I have been supplementing on and off with fish oil since 2017, when a blood test (OmegaCheck) showed me at “low” risk, but only just about, and efforts to increase my fish consumption to more than one serving a week went nowhere.
Can’t compare the results to those from the previous test directly (different reference ranges etc), but, as before, there appeared to be room for improvement… So I switched from capsules to liquid fish oil, which let me increase the daily dose to 3g of Omega-3 per day without breaking the bank. Moreover, maybe absorption would be better?
Looks like I’m getting close to maxing out on the Omega-3s! In fact, the charts now seem to imply that you can overshoot…
One of the supposed benefits of Omega-3s is to keep triglyceride levels in check. My triglycerides have indeed fallen from 75 mg/dL in 2019 to 61 mg/dL now, but hard to know for sure how much credit the fish oil deserves.
Reduce the daily dose to 1.5g, and retest in 6 months to see if levels continue to increase, plateau, or drop.
THis is super interesting. I was tested via Boston Heart in 2015 and my Omega 3s were abysmal (flaming red) despite an anti-inflammatory diet, including things like walnuts and fish. Did you regularly drink caffeine (tea or coffee) during this time? After that 2015 result I did incorporate liquid fish oil (absolutely agree a bottle of liquid is the way to go), but I never retested. I have wondered, based on my 2015 results, if caffeine has a blocking effect or if my diet or corporate worked brain was just so depleted compared to my needs. I do equate heavy mental work with needing more omega 3s (from an NIH article I read too long ago to cite).
I myself have been using plant(algae)-based omega supplement. I didn’t take an actual level test but wrt general feeling it seems to do the trick, using t12n to track that (full disclosure: my own app).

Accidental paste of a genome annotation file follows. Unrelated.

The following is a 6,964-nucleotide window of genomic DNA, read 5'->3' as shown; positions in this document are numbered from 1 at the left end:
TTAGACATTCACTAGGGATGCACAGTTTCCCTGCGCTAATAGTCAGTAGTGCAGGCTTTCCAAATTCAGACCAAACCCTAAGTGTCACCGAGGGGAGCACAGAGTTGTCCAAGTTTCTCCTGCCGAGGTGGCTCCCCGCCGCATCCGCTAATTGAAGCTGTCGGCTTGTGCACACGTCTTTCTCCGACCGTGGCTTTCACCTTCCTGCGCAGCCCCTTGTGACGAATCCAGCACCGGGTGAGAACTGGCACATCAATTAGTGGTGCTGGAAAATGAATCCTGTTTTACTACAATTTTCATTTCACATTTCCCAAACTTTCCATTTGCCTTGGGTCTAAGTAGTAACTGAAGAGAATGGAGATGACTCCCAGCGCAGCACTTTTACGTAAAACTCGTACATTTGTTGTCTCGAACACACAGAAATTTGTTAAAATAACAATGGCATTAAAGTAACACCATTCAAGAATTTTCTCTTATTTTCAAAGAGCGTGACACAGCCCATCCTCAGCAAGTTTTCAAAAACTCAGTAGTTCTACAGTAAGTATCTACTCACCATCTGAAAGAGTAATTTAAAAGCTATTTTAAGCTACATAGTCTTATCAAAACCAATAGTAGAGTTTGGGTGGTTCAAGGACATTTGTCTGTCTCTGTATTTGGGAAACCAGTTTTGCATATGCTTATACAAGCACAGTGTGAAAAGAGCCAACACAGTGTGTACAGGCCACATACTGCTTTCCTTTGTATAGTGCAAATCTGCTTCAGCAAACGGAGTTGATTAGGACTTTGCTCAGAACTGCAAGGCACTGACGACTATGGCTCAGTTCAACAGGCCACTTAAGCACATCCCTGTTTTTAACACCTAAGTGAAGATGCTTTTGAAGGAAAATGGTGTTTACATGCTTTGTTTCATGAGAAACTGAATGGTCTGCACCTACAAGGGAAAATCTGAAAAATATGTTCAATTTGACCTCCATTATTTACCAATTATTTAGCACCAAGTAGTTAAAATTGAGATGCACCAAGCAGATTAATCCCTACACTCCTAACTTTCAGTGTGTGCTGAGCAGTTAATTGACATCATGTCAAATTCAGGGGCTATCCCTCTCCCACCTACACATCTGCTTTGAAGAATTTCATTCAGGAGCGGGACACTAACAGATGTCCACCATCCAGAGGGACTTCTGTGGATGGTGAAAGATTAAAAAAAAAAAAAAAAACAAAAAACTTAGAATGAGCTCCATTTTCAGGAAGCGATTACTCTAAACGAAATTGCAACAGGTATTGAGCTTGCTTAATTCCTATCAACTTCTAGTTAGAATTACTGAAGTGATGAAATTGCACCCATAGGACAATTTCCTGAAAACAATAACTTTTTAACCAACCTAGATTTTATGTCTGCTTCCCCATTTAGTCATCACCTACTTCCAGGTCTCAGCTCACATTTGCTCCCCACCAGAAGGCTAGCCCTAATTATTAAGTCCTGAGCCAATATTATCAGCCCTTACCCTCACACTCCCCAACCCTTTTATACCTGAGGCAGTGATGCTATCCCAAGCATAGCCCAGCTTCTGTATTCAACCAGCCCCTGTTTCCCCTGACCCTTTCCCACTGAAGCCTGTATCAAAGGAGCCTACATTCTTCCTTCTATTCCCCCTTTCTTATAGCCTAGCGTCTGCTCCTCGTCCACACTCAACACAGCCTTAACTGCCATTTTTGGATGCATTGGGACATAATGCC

It did two things, both unexpected. As a road cyclist I discovered that amount (1-2 T per day) had strong anti-inflammatory effects such that I could ride and no longer be sore the next day. Of course, I later was Dx’ed with a rheum. problem so would everyone feel so much better as I did? IDK. Second thing is that after a bit I just felt better. Head clearer. Level. Faster thinking. Challenges didn’t bother me. It made me realize we are so used to our normal as normal that we don’t really know what optimal health is until we feel better. An anti-inflammatory diet was like that, too. It increased even the ease of getting up out of a chair after sitting after a meal—Whereas previous I might notice others would jump up and I would notice my own reticence—which was confusing, as I’m highly active.
Also, as most people are probably depleted in Omega 3s, IDK that I would recommend using a daily quantification tool without saying, yes, capture the data, but neutrally. Then look at end of month 1, 2, 3 … and also evaluate against stress levels in general. The Holmes-Rahe Stress Inventory, for example, for each week or month?
I like the ease of your tool. Personally I work to minimize my notice of tracking efforts.
Omega seems to have many benefits so I was wondering how much of it did you actually feel.
From my own experience, I think that it does have an effect on my general feeling. I am trying to track it but my tracking sampling size without it is too small (I’m taking it regularly for long now and I don’t want to stop just to see if there’s a difference).
Of course, this is supported (the whole point of the app actually :)) You can setup your tracks to whatever you want, including the question, responses, and notification times. Experiments are completely customizable too of course. You’re welcome to check it out, I’d love to hear what you think.
One full year after reducing my fish oil intake from 2 to 1 tsp, my Omega-3 Index has dropped to just over 8%, which is still fine, but supposedly on the lower end of the “desirable” range. I’ll increase my fish oil intake slightly to ½ tbsp (= 1½ tsp = 2,340 mg/day = 16,380 mg/week), and maybe retest in a year or so.